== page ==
|Item Name:||STC-TIMIT 1.0|
|LDC Catalog No.:||LDC2008S03|
|Release Date:||March 19, 2008|
|Data Source(s):||telephone conversations|
|Application(s):||speech recognition, speech synthesis|
LDC User Agreement for Non-Members
|Online Documentation:||LDC2008S03 Documents|
|Licensing Instructions:||Subscription & Standard Members, and Non-Members|
|Citation:||Morales, Nicolas. STC-TIMIT 1.0 LDC2008S03. Web Download. Philadelphia: Linguistic Data Consortium, 2008.|
This file contains documentation for STC-TIMIT 1.0, Linguistic Data Consortium (LDC) catalog number LDC2008S03 and isbn 1-58563-468-9.
STC-TIMIT 1.0 is a telephone version of TIMIT Acoustic Phonetic Continuous Speech Corpus, LDC93S1 (TIMIT). TIMIT contains broadband recordings of 630 speakers of eight major dialects of American English reading ten phonetically rich sentences. Created in 1993, TIMIT was designed to provide speech data for acoustic-phonetic studies and for the development and evaluation of automatic speech recognition systems. Since that time, several corpora have been developed using the TIMIT database: NTIMIT, LDC93S2 (transmiting TIMIT recordings through a telephone handset and over various channels in the NYNEX telephone network and redigitizing them); CTIMIT, LDC96S30 (passing TIMIT files through cellular telephone circuits); FFMTIMIT, LDC96S32 (re-recording TIMIT files with a free-field microphone); and HTIMIT, LDC98S67 (re-recording a subset of TIMIT files through different telephone handsets).
What differentiates STC-TIMIT 1.0 from other TIMIT-derived corpora is that the entire TIMIT database was passed through an actual telephone channel in a single call. Thus, a single type of channel distortion and noise affect the whole database.
The process was managed using a Dialogic switchboard for the calling and receiving ends. No transducer (microphone) was employed; the original digital signal was converted to analog using the switchboard's A/D converter, transmitted trough a telephone channel and converted back to digital format before recording. As a result, the only distortion introduced is that of the telephone channel itself.
The STC-TIMIT 1.0 database is organized in the same manner as in the original TIMIT corpus: 4620 files belonging to the training partition and 1680 files belonging to the test partition. Files were recorded using 8kHz sampling frequency and muLaw encoding. Additionally four sets of two calibration tones were generated. These were passed through the telephone line approximately at the start of every 1/4th of the whole database (both the source and recorded calibration tones in each set are provided). Calibration tones are:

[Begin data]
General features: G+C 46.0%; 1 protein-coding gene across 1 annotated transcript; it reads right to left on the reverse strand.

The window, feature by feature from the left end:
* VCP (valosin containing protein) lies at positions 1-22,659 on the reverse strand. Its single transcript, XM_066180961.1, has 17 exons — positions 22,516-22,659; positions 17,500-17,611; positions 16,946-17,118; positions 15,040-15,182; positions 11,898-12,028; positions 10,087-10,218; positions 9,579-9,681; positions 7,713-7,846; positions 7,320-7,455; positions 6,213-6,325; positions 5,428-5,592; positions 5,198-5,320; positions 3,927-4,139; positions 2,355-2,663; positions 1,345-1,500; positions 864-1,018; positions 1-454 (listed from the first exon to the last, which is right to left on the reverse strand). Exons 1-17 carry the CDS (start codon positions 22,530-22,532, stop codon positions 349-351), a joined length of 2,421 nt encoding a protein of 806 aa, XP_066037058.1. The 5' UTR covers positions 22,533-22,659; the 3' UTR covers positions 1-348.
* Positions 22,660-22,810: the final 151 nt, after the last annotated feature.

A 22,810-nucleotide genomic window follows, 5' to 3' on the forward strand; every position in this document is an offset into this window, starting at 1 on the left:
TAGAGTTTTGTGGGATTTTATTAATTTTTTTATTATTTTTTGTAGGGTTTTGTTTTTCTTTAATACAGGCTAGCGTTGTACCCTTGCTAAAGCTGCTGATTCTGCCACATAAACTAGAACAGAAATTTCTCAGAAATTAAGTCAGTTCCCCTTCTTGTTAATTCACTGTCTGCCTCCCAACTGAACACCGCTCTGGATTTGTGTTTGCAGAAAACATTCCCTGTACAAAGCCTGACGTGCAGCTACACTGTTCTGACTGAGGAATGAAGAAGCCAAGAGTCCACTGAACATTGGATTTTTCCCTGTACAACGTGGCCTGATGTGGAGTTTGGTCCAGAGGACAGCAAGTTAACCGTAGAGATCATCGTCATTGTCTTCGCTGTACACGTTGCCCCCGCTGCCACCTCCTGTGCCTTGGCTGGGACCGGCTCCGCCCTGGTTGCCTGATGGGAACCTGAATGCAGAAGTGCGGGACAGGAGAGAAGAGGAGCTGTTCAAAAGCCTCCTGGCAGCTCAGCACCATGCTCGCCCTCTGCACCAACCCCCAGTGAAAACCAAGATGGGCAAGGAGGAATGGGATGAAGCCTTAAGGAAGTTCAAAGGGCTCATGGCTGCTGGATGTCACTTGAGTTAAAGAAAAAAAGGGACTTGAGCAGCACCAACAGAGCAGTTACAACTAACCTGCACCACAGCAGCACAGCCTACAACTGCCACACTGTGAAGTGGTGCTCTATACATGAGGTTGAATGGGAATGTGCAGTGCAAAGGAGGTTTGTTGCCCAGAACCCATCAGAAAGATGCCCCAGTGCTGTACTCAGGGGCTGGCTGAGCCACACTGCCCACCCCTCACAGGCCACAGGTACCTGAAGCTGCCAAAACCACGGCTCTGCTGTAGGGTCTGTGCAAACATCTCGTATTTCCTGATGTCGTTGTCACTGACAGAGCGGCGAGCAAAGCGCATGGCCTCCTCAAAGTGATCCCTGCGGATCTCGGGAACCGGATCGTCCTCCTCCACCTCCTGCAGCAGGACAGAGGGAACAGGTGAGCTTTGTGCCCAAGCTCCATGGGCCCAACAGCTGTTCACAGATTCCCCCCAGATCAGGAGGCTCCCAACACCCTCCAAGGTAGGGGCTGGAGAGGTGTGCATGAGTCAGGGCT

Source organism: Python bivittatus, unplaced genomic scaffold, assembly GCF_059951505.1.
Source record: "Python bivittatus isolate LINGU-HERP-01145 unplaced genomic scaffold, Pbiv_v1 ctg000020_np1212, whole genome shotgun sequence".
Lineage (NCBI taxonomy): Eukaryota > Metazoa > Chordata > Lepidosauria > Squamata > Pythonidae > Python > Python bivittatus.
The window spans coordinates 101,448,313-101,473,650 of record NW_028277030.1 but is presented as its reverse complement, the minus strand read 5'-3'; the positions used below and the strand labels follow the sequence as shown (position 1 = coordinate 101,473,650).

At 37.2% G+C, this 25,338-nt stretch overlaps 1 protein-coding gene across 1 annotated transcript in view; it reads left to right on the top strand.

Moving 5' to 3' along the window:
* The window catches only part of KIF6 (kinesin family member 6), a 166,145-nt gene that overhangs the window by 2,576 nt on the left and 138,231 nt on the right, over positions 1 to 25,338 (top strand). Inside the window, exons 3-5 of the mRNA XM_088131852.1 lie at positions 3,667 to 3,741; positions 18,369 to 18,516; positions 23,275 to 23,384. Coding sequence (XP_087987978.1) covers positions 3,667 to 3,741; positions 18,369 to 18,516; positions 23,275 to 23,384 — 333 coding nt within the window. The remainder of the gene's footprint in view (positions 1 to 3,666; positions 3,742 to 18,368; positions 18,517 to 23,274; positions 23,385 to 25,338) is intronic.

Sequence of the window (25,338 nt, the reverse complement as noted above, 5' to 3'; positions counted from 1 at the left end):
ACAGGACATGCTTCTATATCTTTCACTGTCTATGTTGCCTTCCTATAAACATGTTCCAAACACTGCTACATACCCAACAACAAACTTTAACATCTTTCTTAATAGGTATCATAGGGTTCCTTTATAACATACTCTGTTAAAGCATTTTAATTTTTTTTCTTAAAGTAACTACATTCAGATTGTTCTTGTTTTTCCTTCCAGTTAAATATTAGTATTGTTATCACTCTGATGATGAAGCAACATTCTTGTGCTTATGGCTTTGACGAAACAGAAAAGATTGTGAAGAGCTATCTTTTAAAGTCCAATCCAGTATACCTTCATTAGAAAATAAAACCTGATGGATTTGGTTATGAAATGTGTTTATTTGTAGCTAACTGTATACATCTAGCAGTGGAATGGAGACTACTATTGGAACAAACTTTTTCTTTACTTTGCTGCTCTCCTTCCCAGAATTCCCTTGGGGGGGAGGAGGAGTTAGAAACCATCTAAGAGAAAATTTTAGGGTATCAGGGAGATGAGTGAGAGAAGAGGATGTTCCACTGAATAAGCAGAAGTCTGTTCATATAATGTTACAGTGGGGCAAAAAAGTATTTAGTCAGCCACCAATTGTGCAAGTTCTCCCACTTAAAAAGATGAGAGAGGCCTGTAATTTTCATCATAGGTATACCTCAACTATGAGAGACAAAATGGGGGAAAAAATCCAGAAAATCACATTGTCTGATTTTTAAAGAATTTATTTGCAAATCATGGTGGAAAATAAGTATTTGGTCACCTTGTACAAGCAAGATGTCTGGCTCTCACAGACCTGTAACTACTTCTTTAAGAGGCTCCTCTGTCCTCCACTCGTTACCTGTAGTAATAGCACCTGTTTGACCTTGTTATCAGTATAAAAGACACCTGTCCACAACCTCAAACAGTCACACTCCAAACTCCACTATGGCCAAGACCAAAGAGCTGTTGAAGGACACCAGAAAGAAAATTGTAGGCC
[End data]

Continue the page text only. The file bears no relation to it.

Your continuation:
- 2 sec. 1kHz tone
- 2 sec. sweep tone from 10 Hz to 4000 Hz.
Utterances in STC-TIMIT 1.0 are time-aligned with those of TIMIT with an average precision of 0.125 ms (1 sample), by maximizing the cross-correlation between pairs of files from each corpus. Thus, labels from TIMIT may be used for STC-TIMIT 1.0, and the effects of telephone channels may be studied on a frame-by-frame basis.
Originally a single wav file was created by concatenation of all files in the TIMIT database. This file was downsampled to 8kHz and compressed using muLaw encoding.
Two telephone lines within the same building were connected to a Dialogic(R) card. One of the lines was used as the calling-end and played the speech file, while the other line was used as the receiving-end and recorded the new signal. The whole recording process was conducted in a single call. Incoming speech was recorded using 8kHz sampling frequency and muLaw encoding.
After recording, the file was pre-cut according to the length of the corresponding TIMIT database file. Each resulting file was then aligned to its corresponding file in TIMIT using the xcorr routine in Matlab(R). Based on these results, the recorded file was sliced again from the original recorded file using the newly-generated alignments. Thus, each file in STC-TIMIT 1.0 is aligned to its equivalent in TIMIT and has the same length.
For an example of the data contained in this corps, please listen to this audio sample.